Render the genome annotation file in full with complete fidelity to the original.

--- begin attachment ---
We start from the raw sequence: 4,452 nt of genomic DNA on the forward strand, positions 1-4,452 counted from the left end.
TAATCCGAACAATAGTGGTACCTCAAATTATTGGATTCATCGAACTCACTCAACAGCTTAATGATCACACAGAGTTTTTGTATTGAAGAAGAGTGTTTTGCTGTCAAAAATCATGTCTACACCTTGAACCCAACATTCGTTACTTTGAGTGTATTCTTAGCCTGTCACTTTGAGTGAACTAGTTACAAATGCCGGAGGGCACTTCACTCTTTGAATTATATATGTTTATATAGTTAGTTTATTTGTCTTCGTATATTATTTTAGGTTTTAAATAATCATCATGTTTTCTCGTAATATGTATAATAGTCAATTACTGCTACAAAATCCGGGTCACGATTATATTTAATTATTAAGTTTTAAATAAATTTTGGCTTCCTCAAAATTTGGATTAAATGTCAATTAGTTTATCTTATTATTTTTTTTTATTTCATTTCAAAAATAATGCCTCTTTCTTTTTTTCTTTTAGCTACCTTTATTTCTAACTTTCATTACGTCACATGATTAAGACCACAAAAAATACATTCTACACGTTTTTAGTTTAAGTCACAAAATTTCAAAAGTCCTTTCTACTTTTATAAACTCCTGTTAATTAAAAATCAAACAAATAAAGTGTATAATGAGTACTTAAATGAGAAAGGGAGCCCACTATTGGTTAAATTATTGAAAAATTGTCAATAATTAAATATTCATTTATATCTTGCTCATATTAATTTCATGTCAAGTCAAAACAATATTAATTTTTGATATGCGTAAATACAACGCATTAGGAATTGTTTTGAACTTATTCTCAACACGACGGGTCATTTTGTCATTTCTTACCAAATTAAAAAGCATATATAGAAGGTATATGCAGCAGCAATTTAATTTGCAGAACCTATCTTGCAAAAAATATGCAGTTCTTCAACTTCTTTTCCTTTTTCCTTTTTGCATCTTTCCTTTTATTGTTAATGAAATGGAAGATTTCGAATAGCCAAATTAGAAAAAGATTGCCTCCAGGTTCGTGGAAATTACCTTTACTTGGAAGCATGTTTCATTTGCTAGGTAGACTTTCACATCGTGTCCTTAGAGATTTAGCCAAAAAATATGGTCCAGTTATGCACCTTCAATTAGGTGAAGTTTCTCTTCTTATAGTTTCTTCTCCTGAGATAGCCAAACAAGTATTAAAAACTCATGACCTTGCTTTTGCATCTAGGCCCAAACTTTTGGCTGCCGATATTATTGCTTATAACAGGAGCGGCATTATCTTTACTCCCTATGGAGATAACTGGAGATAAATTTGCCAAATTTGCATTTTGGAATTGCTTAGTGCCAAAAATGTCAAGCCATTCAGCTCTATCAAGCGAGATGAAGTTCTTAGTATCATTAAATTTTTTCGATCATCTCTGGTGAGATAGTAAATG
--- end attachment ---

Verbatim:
We start from the raw sequence: 4,452 nt of genomic DNA on the forward strand, positions 1-4,452 counted from the left end.
TAATCCGAACAATAGTGGTACCTCAAATTATTGGATTCATCGAACTCACTCAACAGCTTAATGATCACACAGAGTTTTTGTATTGAAGAAGAGTGTTTTGCTGTCAAAAATCATGTCTACACCTTGAACCCAACATTCGTTACTTTGAGTGTATTCTTAGCCTGTCACTTTGAGTGAACTAGTTACAAATGCCGGAGGGCACTTCACTCTTTGAATTATATATGTTTATATAGTTAGTTTATTTGTCTTCGTATATTATTTTAGGTTTTAAATAATCATCATGTTTTCTCGTAATATGTATAATAGTCAATTACTGCTACAAAATCCGGGTCACGATTATATTTAATTATTAAGTTTTAAATAAATTTTGGCTTCCTCAAAATTTGGATTAAATGTCAATTAGTTTATCTTATTATTTTTTTTTATTTCATTTCAAAAATAATGCCTCTTTCTTTTTTTCTTTTAGCTACCTTTATTTCTAACTTTCATTACGTCACATGATTAAGACCACAAAAAATACATTCTACACGTTTTTAGTTTAAGTCACAAAATTTCAAAAGTCCTTTCTACTTTTATAAACTCCTGTTAATTAAAAATCAAACAAATAAAGTGTATAATGAGTACTTAAATGAGAAAGGGAGCCCACTATTGGTTAAATTATTGAAAAATTGTCAATAATTAAATATTCATTTATATCTTGCTCATATTAATTTCATGTCAAGTCAAAACAATATTAATTTTTGATATGCGTAAATACAACGCATTAGGAATTGTTTTGAACTTATTCTCAACACGACGGGTCATTTTGTCATTTCTTACCAAATTAAAAAGCATATATAGAAGGTATATGCAGCAGCAATTTAATTTGCAGAACCTATCTTGCAAAAAATATGCAGTTCTTCAACTTCTTTTCCTTTTTCCTTTTTGCATCTTTCCTTTTATTGTTAATGAAATGGAAGATTTCGAATAGCCAAATTAGAAAAAGATTGCCTCCAGGTTCGTGGAAATTACCTTTACTTGGAAGCATGTTTCATTTGCTAGGTAGACTTTCACATCGTGTCCTTAGAGATTTAGCCAAAAAATATGGTCCAGTTATGCACCTTCAATTAGGTGAAGTTTCTCTTCTTATAGTTTCTTCTCCTGAGATAGCCAAACAAGTATTAAAAACTCATGACCTTGCTTTTGCATCTAGGCCCAAACTTTTGGCTGCCGATATTATTGCTTATAACAGGAGCGGCATTATCTTTACTCCCTATGGAGATAACTGGAGATAAATTTGCCAAATTTGCATTTTGGAATTGCTTAGTGCCAAAAATGTCAAGCCATTCAGCTCTATCAAGCGAGATGAAGTTCTTAGTATCATTAAATTTTTTCGATCATCTCTGGTGAGATAGTAAATG